“There is no should; there is only what is.”
As I read the opening chapters of this book I kept asking myself if I’d read it before. My Goodreads.com database reported I hadn’t, but it sure felt familiar. Having read all 480 pages I’m sure it is a new story, but many of the elements are familiar.
“No blade is as keen as surprise.”
Perhaps the familiarity stems from this story including all the current de rigueur epic fantasy tropes (and a few borrowed from science fiction): all of them. Nihilism. Maps. Mysterious murders. Ninjas. Assassin orders. Inscrutable monks. Yoda. Alien monsters. Extinct super races. Hints of extraterrestrial origins. Aphorisms. Rigid soldiers. Sadistic trainers. Hypocritical churchman. Lesbian waifs. Gentle-hearted giants. Prideful nobles. Incredibly accurate archers. Traitors. Magicians. Blood by the gallon. All it lacks are lions and tigers and bears. Oh, my.
“Every son should have a chance to know his father, not as a child knows his protector, but as a man knows a man.”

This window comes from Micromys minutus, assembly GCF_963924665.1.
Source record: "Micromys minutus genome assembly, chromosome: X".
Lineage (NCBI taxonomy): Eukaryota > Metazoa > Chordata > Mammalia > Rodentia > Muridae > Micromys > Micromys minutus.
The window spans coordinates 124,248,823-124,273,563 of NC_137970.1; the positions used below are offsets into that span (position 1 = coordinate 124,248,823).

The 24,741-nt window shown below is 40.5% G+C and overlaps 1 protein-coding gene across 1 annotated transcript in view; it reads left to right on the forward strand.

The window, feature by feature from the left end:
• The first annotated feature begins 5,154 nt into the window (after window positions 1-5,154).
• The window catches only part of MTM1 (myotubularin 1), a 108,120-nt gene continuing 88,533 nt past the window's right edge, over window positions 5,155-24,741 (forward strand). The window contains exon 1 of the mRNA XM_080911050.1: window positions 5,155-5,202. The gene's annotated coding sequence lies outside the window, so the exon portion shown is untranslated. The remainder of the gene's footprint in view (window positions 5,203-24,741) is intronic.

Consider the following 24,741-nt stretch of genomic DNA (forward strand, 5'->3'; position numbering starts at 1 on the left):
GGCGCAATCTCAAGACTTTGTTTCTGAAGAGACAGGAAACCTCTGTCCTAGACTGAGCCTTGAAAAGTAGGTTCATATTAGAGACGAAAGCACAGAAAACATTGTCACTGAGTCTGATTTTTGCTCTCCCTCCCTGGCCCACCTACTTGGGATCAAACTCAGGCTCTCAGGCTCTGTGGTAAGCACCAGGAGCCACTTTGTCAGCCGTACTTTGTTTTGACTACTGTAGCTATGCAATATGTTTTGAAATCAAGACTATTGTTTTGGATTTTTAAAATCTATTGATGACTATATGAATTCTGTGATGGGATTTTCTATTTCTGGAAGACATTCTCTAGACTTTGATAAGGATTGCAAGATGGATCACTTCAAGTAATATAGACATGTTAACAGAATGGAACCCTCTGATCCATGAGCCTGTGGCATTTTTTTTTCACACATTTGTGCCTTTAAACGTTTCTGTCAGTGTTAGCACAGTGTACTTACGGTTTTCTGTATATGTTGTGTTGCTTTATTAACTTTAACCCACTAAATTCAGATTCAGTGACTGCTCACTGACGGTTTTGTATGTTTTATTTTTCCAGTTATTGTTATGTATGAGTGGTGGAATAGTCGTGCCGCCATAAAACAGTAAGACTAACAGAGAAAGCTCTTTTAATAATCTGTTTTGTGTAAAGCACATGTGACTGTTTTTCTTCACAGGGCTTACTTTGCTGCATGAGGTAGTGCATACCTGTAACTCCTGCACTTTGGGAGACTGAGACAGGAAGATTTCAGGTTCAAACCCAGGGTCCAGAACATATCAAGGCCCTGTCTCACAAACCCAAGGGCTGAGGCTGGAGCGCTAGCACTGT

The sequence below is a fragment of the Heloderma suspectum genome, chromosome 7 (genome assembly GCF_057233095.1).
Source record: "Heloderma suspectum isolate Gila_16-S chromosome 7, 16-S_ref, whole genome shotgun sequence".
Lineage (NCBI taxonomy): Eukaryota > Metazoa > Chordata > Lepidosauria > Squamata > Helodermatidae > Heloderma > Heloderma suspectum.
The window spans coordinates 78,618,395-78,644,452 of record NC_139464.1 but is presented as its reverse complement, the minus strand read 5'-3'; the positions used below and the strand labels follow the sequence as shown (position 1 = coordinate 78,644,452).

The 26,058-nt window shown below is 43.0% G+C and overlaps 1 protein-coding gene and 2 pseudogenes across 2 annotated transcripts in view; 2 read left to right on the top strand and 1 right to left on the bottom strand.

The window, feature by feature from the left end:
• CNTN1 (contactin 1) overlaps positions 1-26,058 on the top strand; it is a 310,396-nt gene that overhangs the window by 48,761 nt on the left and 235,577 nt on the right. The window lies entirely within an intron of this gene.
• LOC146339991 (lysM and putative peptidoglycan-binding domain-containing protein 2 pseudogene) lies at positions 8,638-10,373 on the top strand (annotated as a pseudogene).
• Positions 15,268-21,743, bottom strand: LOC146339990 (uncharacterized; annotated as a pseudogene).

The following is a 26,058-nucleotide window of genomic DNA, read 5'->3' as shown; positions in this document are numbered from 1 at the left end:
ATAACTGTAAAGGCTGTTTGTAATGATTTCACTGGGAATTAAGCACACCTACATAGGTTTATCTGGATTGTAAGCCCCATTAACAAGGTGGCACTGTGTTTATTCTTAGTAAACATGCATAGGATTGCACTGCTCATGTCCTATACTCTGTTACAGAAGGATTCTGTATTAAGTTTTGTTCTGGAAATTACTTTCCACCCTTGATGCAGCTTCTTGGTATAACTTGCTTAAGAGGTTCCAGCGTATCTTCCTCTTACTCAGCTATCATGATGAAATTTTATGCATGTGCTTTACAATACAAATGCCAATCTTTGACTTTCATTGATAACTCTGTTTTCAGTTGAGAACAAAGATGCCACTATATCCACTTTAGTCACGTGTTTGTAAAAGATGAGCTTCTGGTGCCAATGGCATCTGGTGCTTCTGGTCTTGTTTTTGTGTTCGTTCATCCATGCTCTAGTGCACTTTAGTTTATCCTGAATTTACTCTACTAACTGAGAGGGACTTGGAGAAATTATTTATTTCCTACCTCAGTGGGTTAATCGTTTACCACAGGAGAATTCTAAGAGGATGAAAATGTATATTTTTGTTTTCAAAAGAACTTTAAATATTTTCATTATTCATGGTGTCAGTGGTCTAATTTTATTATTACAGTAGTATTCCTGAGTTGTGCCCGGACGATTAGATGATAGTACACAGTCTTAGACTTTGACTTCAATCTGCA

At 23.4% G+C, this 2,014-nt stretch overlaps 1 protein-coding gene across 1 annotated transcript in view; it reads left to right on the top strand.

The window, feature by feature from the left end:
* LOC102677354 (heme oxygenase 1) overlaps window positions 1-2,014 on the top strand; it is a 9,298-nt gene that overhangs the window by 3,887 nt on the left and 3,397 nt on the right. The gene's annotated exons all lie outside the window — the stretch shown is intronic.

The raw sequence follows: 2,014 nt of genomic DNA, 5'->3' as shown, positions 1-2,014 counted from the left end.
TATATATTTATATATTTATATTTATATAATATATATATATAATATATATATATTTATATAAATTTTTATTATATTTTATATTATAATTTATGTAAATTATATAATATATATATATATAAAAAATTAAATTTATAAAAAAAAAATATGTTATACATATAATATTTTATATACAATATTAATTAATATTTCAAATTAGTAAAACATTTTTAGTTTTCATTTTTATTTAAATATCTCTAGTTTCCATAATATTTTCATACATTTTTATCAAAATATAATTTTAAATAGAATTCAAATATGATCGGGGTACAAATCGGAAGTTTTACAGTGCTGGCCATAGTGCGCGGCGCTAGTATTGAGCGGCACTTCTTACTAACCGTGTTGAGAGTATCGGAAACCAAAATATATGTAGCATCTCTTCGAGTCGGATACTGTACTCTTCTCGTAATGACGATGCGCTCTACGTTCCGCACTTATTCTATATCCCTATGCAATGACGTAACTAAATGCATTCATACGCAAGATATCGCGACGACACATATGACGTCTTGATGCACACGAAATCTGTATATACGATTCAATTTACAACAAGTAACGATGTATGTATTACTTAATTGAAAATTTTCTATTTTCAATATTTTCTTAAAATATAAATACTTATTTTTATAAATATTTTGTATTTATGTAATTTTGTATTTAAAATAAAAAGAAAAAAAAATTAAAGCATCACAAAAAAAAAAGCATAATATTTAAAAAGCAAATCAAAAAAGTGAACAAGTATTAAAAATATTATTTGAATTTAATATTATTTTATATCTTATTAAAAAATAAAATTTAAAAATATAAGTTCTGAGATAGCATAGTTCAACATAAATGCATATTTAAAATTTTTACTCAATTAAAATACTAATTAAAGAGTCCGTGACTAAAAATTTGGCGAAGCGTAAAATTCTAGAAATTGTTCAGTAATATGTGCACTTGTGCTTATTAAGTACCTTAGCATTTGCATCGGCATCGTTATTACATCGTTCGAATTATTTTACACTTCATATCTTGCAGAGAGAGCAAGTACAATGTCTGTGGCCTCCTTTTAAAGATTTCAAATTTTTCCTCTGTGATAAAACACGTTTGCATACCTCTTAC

All that and a decent plot. Good storytelling and character development. Not too many typographical errors, which should be a given but isn’t these days.
“Resist faith. Resist trust. Believe in what you touch with your hands. The rest is error and air.”
Uncommon for series these days, it even brings the current volume to a satisfying close while sets hooks to draw the read into the next.
“Low expectations are the key to success.”
Why only three stars? Because it’s all been done. Almost every twist and turn felt like a re-run. It was good; it was competent; it didn’t hook my heart. I liked it, I just didn’t love it.
“A man wants to die with his limbs and his dignity intact.”